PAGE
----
I recently exchanged a series of messages with fellow TMC Barrett in Chicago about Christmas presents for spouses and other holiday matters. Barrett told me that his in-laws complain that he is difficult to find presents for. Now this I find inconceivable. Firstly, anyone who has an established hobby - cooking, biking, constructing models, whatever - is obviously a sucker for every little gadget that comes along. Our good friend Barrett is something of a geek (as even he will allow, I hope) which means that the gadget advantage is even more pronounced. You are worried that he already has the gadget you found for him? Well, there are so many out there that the odds are he doesn't. As all our readers must know, the marketing departments of all foodie-gadget makers are constantly coming up with the newest fads for us, ever changing.
So, to help Barrett's in-laws, as well as any other friends or family of foodies out there who are at a loss at Christmas time, I have scoured my kitchen looking for the most useful little gadgets I have found over the years. These are the ones that actually get used; more later on the failed experiments.
At the top of the post is my favourite garlic press. Okay, it's true that most of the foodies on your list will already have one. However, the odds are good they won't be happy with it. I went through three garlic presses before I spotted this one at my brother's house one Thanksgiving and made a not-so-subtle bid to get one for Christmas. Bless him, he came through and I love it. It's made by Henckels (the knife-makers) is solid, has no paint that will flake off and cleans easily because it has two removable inserts (giving different grades of pressed garlic - fine and coarse). Best of all, the press mechanism goes all the way down to the base of the press, meaning every tiny last bit of garlic is extracted. The garlic press I threw away on receiving this one stopped a few millimeters from the bottom, leaving a big chunk of unused garlic to my great annoyance. The one before it had paint that flaked and the one before that broke in my hands one day. A good garlic press is worth more than its weight in gold.
This is a present I bought myself recently, and it was a real indulgence but so far I love it. It's a mini-grater and slicer, suitable for garlic or nutmeg or little pieces of cheese or whatever you like. You determine whether you are grating or slicing and which setting by placing the feeder on the appropriate side and sliding it over the part of the tool you want to use. (Grating and slicing are on either side, and then there are variations in width/holes.) It's easy to use, easy to clean and fun! If I want thin slices of garlic, I just roughly chop the cloves, toss the pieces in the feeder and run it over the slice area. I normally use the nutmeg grater that comes with my nutmeg (a flimsy tin scraper) but when you need a LOT of nutmeg, you can prop this baby over a small bowl and grate much more efficiently. It goes in the dishwasher and even if it didn't would be extremely easy to clean. Perfect for a stocking!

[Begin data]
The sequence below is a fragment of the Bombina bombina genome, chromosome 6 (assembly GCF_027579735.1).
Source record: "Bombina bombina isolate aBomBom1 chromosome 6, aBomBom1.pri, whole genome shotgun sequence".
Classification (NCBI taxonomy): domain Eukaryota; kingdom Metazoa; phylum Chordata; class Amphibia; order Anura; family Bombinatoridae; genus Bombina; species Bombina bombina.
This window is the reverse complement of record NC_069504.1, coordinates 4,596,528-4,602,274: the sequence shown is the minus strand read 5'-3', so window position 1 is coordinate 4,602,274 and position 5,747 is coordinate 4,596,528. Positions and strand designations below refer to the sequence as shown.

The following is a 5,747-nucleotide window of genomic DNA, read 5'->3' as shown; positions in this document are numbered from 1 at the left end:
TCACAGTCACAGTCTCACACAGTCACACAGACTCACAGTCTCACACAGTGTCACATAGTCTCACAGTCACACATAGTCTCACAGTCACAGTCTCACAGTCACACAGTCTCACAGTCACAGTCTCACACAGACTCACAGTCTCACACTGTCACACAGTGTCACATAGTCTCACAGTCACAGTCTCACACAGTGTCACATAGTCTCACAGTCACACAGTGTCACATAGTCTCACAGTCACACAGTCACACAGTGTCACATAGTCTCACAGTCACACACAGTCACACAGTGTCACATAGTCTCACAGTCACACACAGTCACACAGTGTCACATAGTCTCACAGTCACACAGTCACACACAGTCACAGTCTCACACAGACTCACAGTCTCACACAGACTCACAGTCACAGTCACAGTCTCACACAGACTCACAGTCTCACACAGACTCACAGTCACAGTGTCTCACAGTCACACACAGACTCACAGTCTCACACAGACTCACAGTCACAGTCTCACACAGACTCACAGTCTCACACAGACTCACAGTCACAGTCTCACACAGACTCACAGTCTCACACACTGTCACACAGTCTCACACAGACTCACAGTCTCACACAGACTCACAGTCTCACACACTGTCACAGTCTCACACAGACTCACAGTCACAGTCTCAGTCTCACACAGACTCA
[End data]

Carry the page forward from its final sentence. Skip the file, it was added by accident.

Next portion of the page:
Whenever I browse a cooking magazine or a specialty cooking shop I check out the lemon reamers and I sniff in a superior way. I have to say that nothing on earth beats a simple old-fashioned wooden reamer. You can have your fancy onces that are placed over a bowl and filter out the seeds. You can show off with a beautiful white porcelain hand-held one (and they are beautiful to behold!). But for my money, nothing beats the old wooden one. Okay, you have to fish out the occasional seed it's true. But this is much easier to clean and to store than the plastic straining ones. You can hold it over any kind of receptacle, not just a bowl of a set size. The ceramic white ones are lovely to look at but porcelain doesn't have the edge that your wooden one does and don't efficiently ream. The wooden one is cheap, it's efficient and it's easy to store - what more do you want?
Spatulas. You may think I'm crazy here, but bear with me: these are special. I used to buy cheap white spatulas at the supermarket. And then, being somewhat slow-witted, I would ruin them one by one, using them on hot frying pans or sauce pans getting the last bit of soup or sauce. The cheap ones melt. Fact. These spatulas are made by Le Creuset and are guaranteed not to melt at in insanely high temperature. (No, I don't remember exactly how hot, but they have not failed me yet.) The proof of their worth is the fact that I bought one out of frustration one day (having melted my last cheap one the day before) and found after a couple months that I loved it so much I needed another. That way, if one is in the dishwasher you still have a clean one. So your foodie already has a good spatula...you can never have too many. When you make a wonderful sauce, you really, really want to get every last drop out of the pan. Trust me.
So those are the specifics I found for Christmas shoppers out there. Other tips I would give include: wooden spoons (you can never have too many in these days of non-stick pans), unusual sauces and spices, interesting pepper mills, pretty terrines and custard cups (a lot of cooks see these things as too "frivolous" for self-gifts, thus perfect for Christmas gifts).
Then there is my favourite: chopping boards made of exotic woods. We started a collection of beautiful chopping boards when on our honeymoon in Australia, and I've been adding to them ever since. They are so pretty that I don't use them for chopping, but serve cheese on them. Each one holds 2-3 cheeses and so the platters can circulate your table and no one can hog the whole cheese platter.